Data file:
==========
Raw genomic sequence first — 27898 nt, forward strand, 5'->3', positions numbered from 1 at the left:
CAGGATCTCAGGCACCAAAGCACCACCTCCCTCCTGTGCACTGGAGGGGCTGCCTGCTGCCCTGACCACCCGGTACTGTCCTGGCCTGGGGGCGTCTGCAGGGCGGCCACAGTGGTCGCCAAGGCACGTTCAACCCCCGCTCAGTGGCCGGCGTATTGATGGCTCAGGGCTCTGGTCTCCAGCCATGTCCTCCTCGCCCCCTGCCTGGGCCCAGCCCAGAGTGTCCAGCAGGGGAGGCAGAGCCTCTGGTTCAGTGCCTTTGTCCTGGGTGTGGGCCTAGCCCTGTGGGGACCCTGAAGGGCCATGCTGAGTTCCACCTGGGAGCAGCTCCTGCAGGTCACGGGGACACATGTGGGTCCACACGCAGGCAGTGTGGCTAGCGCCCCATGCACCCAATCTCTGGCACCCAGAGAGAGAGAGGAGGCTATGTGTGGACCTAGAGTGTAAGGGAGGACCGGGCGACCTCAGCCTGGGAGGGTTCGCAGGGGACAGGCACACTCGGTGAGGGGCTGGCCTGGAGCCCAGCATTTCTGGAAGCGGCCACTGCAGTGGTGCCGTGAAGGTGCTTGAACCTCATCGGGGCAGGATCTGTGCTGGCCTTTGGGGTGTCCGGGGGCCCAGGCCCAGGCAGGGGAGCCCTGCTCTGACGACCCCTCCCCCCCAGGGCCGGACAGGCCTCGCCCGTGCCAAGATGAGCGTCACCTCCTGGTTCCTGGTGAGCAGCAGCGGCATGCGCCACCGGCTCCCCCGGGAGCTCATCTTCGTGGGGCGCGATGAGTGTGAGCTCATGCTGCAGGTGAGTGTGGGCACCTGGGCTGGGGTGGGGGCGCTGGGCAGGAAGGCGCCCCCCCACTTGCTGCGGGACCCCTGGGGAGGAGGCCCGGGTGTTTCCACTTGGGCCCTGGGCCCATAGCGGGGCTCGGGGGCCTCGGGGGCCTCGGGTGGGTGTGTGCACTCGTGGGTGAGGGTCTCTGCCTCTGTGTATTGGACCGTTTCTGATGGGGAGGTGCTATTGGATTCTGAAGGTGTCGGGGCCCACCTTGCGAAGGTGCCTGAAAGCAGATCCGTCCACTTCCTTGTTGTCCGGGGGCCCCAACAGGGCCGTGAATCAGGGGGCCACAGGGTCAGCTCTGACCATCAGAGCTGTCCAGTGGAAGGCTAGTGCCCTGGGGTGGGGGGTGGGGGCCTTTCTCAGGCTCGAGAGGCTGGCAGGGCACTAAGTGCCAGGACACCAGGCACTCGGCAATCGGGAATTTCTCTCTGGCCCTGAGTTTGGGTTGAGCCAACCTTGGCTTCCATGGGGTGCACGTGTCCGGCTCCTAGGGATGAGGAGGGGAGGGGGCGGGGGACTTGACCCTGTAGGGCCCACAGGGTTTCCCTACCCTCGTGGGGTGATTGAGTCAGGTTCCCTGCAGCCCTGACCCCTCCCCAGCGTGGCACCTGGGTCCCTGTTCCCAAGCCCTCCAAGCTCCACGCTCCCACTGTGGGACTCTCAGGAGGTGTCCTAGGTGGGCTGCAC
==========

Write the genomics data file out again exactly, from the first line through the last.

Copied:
Raw genomic sequence first — 27898 nt, forward strand, 5'->3', positions numbered from 1 at the left:
CAGGATCTCAGGCACCAAAGCACCACCTCCCTCCTGTGCACTGGAGGGGCTGCCTGCTGCCCTGACCACCCGGTACTGTCCTGGCCTGGGGGCGTCTGCAGGGCGGCCACAGTGGTCGCCAAGGCACGTTCAACCCCCGCTCAGTGGCCGGCGTATTGATGGCTCAGGGCTCTGGTCTCCAGCCATGTCCTCCTCGCCCCCTGCCTGGGCCCAGCCCAGAGTGTCCAGCAGGGGAGGCAGAGCCTCTGGTTCAGTGCCTTTGTCCTGGGTGTGGGCCTAGCCCTGTGGGGACCCTGAAGGGCCATGCTGAGTTCCACCTGGGAGCAGCTCCTGCAGGTCACGGGGACACATGTGGGTCCACACGCAGGCAGTGTGGCTAGCGCCCCATGCACCCAATCTCTGGCACCCAGAGAGAGAGAGGAGGCTATGTGTGGACCTAGAGTGTAAGGGAGGACCGGGCGACCTCAGCCTGGGAGGGTTCGCAGGGGACAGGCACACTCGGTGAGGGGCTGGCCTGGAGCCCAGCATTTCTGGAAGCGGCCACTGCAGTGGTGCCGTGAAGGTGCTTGAACCTCATCGGGGCAGGATCTGTGCTGGCCTTTGGGGTGTCCGGGGGCCCAGGCCCAGGCAGGGGAGCCCTGCTCTGACGACCCCTCCCCCCCAGGGCCGGACAGGCCTCGCCCGTGCCAAGATGAGCGTCACCTCCTGGTTCCTGGTGAGCAGCAGCGGCATGCGCCACCGGCTCCCCCGGGAGCTCATCTTCGTGGGGCGCGATGAGTGTGAGCTCATGCTGCAGGTGAGTGTGGGCACCTGGGCTGGGGTGGGGGCGCTGGGCAGGAAGGCGCCCCCCCACTTGCTGCGGGACCCCTGGGGAGGAGGCCCGGGTGTTTCCACTTGGGCCCTGGGCCCATAGCGGGGCTCGGGGGCCTCGGGGGCCTCGGGTGGGTGTGTGCACTCGTGGGTGAGGGTCTCTGCCTCTGTGTATTGGACCGTTTCTGATGGGGAGGTGCTATTGGATTCTGAAGGTGTCGGGGCCCACCTTGCGAAGGTGCCTGAAAGCAGATCCGTCCACTTCCTTGTTGTCCGGGGGCCCCAACAGGGCCGTGAATCAGGGGGCCACAGGGTCAGCTCTGACCATCAGAGCTGTCCAGTGGAAGGCTAGTGCCCTGGGGTGGGGGGTGGGGGCCTTTCTCAGGCTCGAGAGGCTGGCAGGGCACTAAGTGCCAGGACACCAGGCACTCGGCAATCGGGAATTTCTCTCTGGCCCTGAGTTTGGGTTGAGCCAACCTTGGCTTCCATGGGGTGCACGTGTCCGGCTCCTAGGGATGAGGAGGGGAGGGGGCGGGGGACTTGACCCTGTAGGGCCCACAGGGTTTCCCTACCCTCGTGGGGTGATTGAGTCAGGTTCCCTGCAGCCCTGACCCCTCCCCAGCGTGGCACCTGGGTCCCTGTTCCCAAGCCCTCCAAGCTCCACGCTCCCACTGTGGGACTCTCAGGAGGTGTCCTAGGTGGGCTGCAC